Dec 4, 2020 | ACTIVE LIFE | By Kristen Richards | Illustration by Bibi Powers
I stand along the ridge of the Palmer Trail, watching the sun melt the speckles of snow from the mountains of North Cheyenne Cañon Park. There are red rocks to my right, still warm from a long morning of sunshine, and the dirt trail waits to my left.
I could stay here forever, watching the cycle of day and night undulate, the mountains changing with the seasons. Section 16 of the Palmer trail has a way of suspending time, letting its explorers exist in the dreamlike state of wilderness bliss.
Section 16 begins a few miles up Lower Gold Camp Road, about 15 minutes southwest of campus. The first mile of the trail climbs gently up sun-soaked switchbacks and oscillates up and down through a sage and scrub-oak field. In the late morning, the exposed trail is cracked dry from the rising sun.
Hiking counterclockwise, the trail begins a steep ascent about a mile from the parking area. The climb is short but breathless, while also rocky and merciless. At this point, the Palmer Trail is shaded by pine trees, one of the many places on the trail where sunlight barely shines through. This mile-long section of trail is likely to be snowy throughout the late fall and winter.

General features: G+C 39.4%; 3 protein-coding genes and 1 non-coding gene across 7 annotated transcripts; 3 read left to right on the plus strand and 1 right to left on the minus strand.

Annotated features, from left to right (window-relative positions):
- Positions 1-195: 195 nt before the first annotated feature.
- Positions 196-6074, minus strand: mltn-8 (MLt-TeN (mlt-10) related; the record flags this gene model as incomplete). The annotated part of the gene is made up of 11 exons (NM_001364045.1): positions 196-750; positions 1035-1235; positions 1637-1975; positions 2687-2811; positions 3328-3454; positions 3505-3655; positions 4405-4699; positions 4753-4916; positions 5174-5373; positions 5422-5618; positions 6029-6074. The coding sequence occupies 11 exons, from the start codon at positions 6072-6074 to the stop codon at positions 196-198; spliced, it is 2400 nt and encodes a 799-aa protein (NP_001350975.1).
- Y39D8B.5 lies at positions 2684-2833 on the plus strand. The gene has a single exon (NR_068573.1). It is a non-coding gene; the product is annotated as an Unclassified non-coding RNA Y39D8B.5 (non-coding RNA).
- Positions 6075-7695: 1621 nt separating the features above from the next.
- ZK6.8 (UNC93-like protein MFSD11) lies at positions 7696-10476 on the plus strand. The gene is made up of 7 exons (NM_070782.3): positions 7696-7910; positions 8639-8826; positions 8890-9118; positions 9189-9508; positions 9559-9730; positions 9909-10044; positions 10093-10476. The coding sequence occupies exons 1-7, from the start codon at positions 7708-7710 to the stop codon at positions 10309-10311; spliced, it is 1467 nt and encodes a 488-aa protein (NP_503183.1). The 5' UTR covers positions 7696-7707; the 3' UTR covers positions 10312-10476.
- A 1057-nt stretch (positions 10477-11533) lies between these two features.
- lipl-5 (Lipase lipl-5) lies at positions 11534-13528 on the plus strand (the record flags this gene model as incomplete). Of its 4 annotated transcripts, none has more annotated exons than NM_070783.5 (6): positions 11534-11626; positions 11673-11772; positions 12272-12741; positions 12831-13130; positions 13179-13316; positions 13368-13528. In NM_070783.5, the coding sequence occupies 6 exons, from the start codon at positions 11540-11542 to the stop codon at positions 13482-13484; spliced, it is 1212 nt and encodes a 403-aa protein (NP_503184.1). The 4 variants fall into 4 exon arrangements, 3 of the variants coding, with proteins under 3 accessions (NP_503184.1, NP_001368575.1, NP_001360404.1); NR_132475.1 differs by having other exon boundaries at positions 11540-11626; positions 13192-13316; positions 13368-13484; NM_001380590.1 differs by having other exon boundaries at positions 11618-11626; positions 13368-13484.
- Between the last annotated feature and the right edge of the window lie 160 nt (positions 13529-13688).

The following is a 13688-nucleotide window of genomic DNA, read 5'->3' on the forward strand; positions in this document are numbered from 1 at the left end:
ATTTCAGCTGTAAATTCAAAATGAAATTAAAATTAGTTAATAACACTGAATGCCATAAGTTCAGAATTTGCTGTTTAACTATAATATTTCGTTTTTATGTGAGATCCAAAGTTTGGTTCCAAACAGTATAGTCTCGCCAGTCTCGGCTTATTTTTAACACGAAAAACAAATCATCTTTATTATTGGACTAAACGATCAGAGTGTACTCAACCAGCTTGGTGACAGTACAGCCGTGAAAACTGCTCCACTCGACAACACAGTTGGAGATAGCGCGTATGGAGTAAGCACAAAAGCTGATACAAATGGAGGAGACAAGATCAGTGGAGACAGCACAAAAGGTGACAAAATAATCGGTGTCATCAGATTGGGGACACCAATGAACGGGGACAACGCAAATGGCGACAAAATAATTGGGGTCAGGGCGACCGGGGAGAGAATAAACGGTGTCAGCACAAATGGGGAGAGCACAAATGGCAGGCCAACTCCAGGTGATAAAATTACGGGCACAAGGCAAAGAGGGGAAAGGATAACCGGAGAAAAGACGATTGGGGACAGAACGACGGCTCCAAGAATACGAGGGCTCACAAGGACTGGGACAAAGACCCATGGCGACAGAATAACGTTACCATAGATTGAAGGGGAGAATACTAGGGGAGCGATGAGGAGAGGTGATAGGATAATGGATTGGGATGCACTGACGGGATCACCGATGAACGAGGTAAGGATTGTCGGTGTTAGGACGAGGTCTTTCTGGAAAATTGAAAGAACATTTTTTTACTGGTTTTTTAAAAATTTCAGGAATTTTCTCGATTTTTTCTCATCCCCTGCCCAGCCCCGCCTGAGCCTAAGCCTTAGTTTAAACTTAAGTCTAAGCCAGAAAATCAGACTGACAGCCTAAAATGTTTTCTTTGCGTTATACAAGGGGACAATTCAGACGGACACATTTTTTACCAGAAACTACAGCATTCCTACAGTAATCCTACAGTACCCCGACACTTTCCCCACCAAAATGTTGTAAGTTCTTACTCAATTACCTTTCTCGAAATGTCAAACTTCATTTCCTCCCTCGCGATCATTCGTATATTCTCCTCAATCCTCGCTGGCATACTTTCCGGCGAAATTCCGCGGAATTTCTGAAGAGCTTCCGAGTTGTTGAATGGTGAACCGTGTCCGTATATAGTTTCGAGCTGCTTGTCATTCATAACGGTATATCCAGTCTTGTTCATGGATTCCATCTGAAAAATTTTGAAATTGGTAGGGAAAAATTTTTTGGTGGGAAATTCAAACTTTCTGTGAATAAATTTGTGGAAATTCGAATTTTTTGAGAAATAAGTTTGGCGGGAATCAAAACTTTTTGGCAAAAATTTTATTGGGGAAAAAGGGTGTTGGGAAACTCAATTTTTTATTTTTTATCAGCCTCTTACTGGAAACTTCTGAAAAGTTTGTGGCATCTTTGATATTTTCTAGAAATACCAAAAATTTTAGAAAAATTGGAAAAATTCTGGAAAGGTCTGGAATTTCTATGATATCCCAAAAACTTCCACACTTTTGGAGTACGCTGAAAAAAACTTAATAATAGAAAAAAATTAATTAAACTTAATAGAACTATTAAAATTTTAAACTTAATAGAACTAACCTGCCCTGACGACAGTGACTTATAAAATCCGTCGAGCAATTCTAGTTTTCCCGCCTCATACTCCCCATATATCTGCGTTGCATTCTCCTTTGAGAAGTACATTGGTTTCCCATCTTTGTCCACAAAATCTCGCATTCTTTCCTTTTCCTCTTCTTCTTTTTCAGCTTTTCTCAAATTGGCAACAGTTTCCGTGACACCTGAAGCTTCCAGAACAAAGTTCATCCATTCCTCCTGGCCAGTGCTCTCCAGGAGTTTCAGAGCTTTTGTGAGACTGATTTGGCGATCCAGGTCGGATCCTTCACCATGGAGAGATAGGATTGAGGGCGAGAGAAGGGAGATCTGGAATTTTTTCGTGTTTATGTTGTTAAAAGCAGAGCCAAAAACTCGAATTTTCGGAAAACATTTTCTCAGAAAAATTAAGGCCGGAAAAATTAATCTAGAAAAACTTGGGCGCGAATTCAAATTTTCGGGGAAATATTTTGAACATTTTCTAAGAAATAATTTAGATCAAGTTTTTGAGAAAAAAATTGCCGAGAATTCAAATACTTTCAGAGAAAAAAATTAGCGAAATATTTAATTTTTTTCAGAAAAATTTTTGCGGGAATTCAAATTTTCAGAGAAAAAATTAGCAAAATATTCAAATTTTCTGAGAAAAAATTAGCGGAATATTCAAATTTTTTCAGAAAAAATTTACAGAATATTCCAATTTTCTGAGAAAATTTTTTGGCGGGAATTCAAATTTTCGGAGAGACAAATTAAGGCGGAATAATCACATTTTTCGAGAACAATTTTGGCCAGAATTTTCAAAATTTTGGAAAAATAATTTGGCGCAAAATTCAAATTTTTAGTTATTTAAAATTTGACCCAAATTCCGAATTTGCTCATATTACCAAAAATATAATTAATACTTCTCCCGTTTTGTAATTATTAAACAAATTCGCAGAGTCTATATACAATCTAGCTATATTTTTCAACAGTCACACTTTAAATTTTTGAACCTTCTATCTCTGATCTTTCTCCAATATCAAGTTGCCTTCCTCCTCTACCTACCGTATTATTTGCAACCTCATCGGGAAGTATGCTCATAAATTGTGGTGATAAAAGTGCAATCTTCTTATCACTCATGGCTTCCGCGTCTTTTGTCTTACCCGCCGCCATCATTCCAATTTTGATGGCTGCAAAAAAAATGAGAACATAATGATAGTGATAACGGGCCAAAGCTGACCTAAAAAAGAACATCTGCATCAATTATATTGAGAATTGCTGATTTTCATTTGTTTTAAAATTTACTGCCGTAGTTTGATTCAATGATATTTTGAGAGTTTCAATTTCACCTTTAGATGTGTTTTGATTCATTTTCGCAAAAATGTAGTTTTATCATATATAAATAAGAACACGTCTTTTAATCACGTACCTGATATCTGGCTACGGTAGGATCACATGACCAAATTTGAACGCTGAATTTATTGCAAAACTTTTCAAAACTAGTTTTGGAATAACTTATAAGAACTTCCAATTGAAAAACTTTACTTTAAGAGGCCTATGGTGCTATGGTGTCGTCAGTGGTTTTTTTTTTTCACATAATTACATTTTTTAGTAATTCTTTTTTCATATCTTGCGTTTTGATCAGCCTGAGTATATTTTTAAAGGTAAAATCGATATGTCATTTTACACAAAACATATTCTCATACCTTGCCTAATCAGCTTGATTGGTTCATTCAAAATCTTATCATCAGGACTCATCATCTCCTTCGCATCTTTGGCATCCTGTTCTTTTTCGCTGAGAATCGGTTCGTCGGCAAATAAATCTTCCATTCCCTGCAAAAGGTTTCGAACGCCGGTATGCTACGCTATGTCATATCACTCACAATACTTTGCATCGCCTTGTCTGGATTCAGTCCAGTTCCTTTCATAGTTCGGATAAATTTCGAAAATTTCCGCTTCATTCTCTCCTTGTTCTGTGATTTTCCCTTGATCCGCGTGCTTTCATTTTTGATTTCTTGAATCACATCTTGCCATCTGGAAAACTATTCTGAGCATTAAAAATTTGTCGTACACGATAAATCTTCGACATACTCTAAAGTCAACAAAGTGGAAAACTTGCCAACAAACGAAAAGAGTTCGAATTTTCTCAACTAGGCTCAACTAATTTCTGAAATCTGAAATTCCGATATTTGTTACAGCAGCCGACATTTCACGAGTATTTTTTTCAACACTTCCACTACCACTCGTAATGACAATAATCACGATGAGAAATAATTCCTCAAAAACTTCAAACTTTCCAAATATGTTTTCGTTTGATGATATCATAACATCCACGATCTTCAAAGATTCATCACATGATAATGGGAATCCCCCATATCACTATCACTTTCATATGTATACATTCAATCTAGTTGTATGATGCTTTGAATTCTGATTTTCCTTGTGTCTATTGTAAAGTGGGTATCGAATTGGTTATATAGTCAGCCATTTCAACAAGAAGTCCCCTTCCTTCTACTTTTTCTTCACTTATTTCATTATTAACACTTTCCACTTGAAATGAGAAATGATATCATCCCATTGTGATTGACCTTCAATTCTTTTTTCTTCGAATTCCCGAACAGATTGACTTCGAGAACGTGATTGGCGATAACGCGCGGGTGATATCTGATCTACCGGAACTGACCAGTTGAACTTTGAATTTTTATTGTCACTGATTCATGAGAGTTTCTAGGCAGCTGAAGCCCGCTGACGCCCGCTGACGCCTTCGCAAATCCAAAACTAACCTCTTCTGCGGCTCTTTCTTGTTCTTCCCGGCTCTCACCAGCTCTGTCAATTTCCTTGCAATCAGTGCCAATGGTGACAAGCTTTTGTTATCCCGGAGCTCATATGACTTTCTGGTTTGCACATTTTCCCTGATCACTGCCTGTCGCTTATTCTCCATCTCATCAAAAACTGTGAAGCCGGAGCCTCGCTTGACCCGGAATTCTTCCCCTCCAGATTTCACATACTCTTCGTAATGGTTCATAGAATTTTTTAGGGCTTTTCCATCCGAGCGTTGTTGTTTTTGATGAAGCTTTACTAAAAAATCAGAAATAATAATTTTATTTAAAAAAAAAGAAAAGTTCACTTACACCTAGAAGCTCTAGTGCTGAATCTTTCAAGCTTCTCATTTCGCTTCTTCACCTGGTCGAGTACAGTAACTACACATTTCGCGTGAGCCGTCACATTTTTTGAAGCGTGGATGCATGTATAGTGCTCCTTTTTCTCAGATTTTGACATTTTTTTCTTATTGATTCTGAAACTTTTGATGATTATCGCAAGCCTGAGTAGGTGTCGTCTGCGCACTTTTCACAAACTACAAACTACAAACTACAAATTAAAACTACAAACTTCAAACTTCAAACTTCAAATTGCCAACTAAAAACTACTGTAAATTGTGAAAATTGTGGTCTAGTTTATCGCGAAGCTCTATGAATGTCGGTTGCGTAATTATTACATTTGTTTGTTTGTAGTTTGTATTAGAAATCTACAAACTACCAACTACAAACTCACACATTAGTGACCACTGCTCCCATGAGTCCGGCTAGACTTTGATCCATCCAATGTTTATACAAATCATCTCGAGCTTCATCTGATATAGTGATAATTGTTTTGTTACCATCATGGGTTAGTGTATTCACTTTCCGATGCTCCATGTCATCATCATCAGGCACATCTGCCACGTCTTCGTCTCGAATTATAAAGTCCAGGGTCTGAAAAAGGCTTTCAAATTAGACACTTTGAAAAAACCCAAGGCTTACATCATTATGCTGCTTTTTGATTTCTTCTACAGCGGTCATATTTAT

After a handful of switchbacks and another steep climb, the trail reaches 7,844 feet, the highest point, about a mile and a half from the trailhead. This ridge overlooks the beautiful green mountains of North Cheyenne Cañon Park. The trail circles along the mountain ridge for about half a mile before slowly ascending again. There is a distant view of Colorado Springs from this section of the trail, tiny buildings in a tiny city.
At the two-mile mark, the long, three-mile descent begins. Retreating into the forests again, the trail weaves through places that the sunlight has never seen. I have found the greatest joy in this section of the trail, letting gravity run me wild through these winding trails.
The type of freedom found in these trails is one that only exists in the pockets of time I spend in the wilderness. It is here where my best ideas are formed, where I can think clearly through problems, and where, sometimes, I can choose to think about nothing but my next step. This trail lets me escape from myself and find myself all at once.
Section 16 of the Palmer Trail is the most beautiful trail I have ever run. It is the highest highs and the lowest lows, the coldest mornings and warmest afternoons, the good and the bad and everything in between. On the trail, I feel like the truest version of myself.
I have come to know Section 16 the Palmer Trail like a home. It is familiar and predictable without failing to give me something new every time I run it. I want to share my love of this 5.7-mile-long trail in hopes of helping other adventurers see the beauty and wonder of our local trails.